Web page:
Hindu Scripture PopularityA friend of mine was reading a children’s version of the Ramayana and before reaching the end of the story, she asked me to tell her what happens to Sita, because she did not want to read a sad ending that evening.  I told her, “it depends on which version you are reading.”

As illustrated by the graph of my ngram search done in 2012 (see the post here), of the Hindu holy scriptures, the Ramayana fills the most web pages.

I wrote a synopsis of the Ramayana here, but put even shorter:

Sita, the wife of the stories noble, royal hero, is abducted by the demon king, Ravana. Rama with his followers defeat Ravana and Sita returns.

As you can see by my diagram below, the Ramayana myth is very old — recorded around the same times the Jewish iron age hero stories in the Torah (see post here). And though the Torah (part of the Christian Old Testament) was edited and modified over the centuries, the Hindus are much more casual with their scriptures and today we have hundreds of versions of the Ramayana. A.K. Ramanujan wrote his controversial “Three Hundred Ramayanas” in 1987 which Delhi University later banned from their curriculum. For though the many versions were known, hard-line fundamentalist Hindus spoke out against versions which put the holiness Rama and Sita into the least bit of question.

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Sita's_ordeal_by_fireWhen Sita is brought back from her long captivity with the demon Ravana her husband suspects that Sita had sex with Ravana during captivity. To prove her fidelity, Sita is the horrifically tried by fire, but in some versions even this is not enough for Rama who then banishes Sita. And the variations go on.

South Asians name their children after Sita. Sita’s is worshipped by many, and an important literary vehicle to all. The variations of stories about Mary in the Christian Bible also reflect a similar tension.

In fact, read my post here about how Ravana is viewed as noble in some versions.

It has been observations like this that has helped me to see religion myth making as a shared process across all traditions — even secular ones. Stories are always told in ways that match the desires of the story teller.

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Sid: Seeking vs. Finding

FerrymanBelow is a quote from the last chapter of Hesse’s 1922 novel “Siddhartha” (translated by Hilda Rosner in 1951). The quote reminds me of my post “Seachers vs Explorers“. Hesse labels the two different styles as Suchen (seeking) and Finden (finding) — or One who Seeks [one thing] versus One who Finds [many things] — see my post on “Homogenizing Reality” for a similar contrast.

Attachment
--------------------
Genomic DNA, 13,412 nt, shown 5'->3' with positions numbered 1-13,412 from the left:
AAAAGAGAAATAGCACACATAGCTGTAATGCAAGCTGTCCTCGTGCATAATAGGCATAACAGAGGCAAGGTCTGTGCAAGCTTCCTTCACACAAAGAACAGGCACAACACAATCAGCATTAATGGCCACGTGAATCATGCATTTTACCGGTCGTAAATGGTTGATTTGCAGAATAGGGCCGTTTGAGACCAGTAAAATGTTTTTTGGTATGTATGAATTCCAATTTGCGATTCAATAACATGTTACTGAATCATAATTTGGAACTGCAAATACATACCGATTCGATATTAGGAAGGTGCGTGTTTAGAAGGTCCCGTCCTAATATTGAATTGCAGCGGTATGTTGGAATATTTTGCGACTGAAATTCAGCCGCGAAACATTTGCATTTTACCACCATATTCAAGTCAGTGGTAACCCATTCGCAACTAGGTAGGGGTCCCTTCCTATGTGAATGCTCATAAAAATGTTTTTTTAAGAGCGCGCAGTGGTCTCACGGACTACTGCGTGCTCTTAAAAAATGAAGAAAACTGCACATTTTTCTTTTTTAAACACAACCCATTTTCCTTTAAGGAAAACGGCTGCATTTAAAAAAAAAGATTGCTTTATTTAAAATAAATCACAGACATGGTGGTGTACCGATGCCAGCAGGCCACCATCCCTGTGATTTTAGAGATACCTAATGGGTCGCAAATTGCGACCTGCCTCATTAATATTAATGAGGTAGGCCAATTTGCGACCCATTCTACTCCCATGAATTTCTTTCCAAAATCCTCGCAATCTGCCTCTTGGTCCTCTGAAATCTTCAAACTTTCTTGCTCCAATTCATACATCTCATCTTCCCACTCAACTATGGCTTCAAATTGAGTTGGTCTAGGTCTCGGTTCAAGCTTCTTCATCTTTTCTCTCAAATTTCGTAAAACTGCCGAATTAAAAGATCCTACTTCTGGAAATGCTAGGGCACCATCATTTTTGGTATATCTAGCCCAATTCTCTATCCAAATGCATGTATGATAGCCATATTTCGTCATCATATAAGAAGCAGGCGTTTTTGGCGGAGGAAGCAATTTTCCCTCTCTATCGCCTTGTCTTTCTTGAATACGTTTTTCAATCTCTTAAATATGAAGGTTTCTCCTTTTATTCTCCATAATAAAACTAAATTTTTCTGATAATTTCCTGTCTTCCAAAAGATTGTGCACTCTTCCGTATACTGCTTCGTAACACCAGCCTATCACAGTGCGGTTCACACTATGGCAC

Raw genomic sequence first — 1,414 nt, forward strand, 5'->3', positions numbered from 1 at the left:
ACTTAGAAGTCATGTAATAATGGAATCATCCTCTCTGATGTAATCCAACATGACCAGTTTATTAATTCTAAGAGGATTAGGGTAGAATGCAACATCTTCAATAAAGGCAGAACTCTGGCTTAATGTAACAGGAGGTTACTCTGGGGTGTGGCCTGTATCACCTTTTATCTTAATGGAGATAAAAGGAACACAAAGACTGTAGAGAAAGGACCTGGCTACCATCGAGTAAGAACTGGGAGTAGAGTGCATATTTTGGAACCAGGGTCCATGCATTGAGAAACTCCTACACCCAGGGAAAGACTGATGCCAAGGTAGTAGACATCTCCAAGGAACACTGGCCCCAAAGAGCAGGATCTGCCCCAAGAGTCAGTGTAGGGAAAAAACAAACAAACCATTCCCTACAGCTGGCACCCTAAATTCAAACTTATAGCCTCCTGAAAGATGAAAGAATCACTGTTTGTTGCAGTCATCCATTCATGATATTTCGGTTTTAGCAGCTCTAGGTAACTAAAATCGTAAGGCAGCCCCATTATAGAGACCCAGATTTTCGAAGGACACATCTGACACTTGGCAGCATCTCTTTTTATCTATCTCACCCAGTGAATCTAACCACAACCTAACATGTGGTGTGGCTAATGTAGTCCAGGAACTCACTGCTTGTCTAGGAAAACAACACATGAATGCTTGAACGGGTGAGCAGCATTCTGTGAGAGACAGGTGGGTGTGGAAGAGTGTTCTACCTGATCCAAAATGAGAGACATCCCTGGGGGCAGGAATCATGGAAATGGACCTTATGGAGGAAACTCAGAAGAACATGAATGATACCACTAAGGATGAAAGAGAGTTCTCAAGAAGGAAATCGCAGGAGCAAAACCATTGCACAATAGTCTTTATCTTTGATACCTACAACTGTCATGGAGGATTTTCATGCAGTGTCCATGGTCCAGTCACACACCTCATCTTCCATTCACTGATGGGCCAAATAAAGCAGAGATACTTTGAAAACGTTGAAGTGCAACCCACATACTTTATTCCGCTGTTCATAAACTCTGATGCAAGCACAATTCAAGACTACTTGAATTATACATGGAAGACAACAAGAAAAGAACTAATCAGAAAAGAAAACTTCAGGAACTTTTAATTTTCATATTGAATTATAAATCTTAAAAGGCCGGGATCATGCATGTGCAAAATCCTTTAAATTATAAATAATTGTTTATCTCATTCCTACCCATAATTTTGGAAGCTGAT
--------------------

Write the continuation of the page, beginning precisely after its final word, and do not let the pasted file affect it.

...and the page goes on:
It seems, Hesse (1877-1962) and I (1954 – ?) had similar intuitions. Tell me what you think.

Setting: Siddhartha is now an old man who works as a ferryman at a river. The Buddha is dying and many of his monks and devotees are journeying to see him before his passing. Siddartha ferries many across his river. One passenger, “Govinda”, is a former close friend of Siddhartha but he does not recognize Siddartha. Note that thought Hesse calls his main character “Siddartha”, it is not the Buddha (Siddhartha Gautama) — they just happen to share the same first names.

He arrived at the river and asked the old man to take him across. When they climbed out of the boat on the other side, he said to the old man: “You show much kindness to the monks and pilgrims; you have taken many of us across. Are you not also a seeker of the right path?”

There was a smile in Siddhartha’s old eyes as he said: “Do you call yourself a seeker, O venerable one, you are already advanced in years and wear the robe of Gotama’s monks?”

“I am indeed old,” said Govinda, “but I have never ceased seeking. I will never cease seeking. That seems to be my destiny. It seems to me that you also have sought. Will you talk to me a little about it, my friend?”

Siddhartha said: “What could I say to you that would be of value, except that perhaps you seek too much, that as a result of your seeking you cannot find.”

“How is that?” asked Govinda.

“When someone is seeking,” said Siddhartha, “it happens quite easily that he only sees the thing that he is seeking; that he is unable to find anything, unable to absorb anything, because he is only thinking of the thing he is seeking, because he has a goal, because he is obsessed with his goal. You, O worthy one, are perhaps indeed a seeker, for in striving towards your goal, you do not see many things that are under your nose.”

Notes

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The Panchatantra: Morality via Death

Violent PanchaTantra
Westerners often romanticize the myths of other lands while belittling their own scriptures. As I wrote here, the Hindu Mahabharata has far more death than the Jewish Tanakh (the “Old Testament”).  And in this illustration I show a few of the many stories from the Panchatantra, that use death and cruelty to teach morality. Ancient writers had a different world than ours – death was always a threat.

When I first began to explore the Panchatantra, I read these stories to my daughter.  She was quick to point out how horrible all the murder morality was and didn’t want to hear any more. So now I am alone to explore this book academically. 🙂

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Your Death Theology

death-cult-leunigThe horrors of fundamental and even of moderate Islam are obvious. But when Christians criticize the supposedly sacred ideas and writings upon which these Muslim’s support their horrible ideas (the Qur’an and Hadith), the Christians’ ignorant irony is laughable.  The above cartoon by the famous Australian cartoonist Michael Leunig captures that same tragic irony that I also expressed in my 2010 post “Your God is weird!”.  Death theology, Exclusivist theology, Tribal theology and all such wrong thoughts must be fought constantly — sacred or secular.  Freedom from stupidity is not a right, it is the tenuous fruit of constant effort.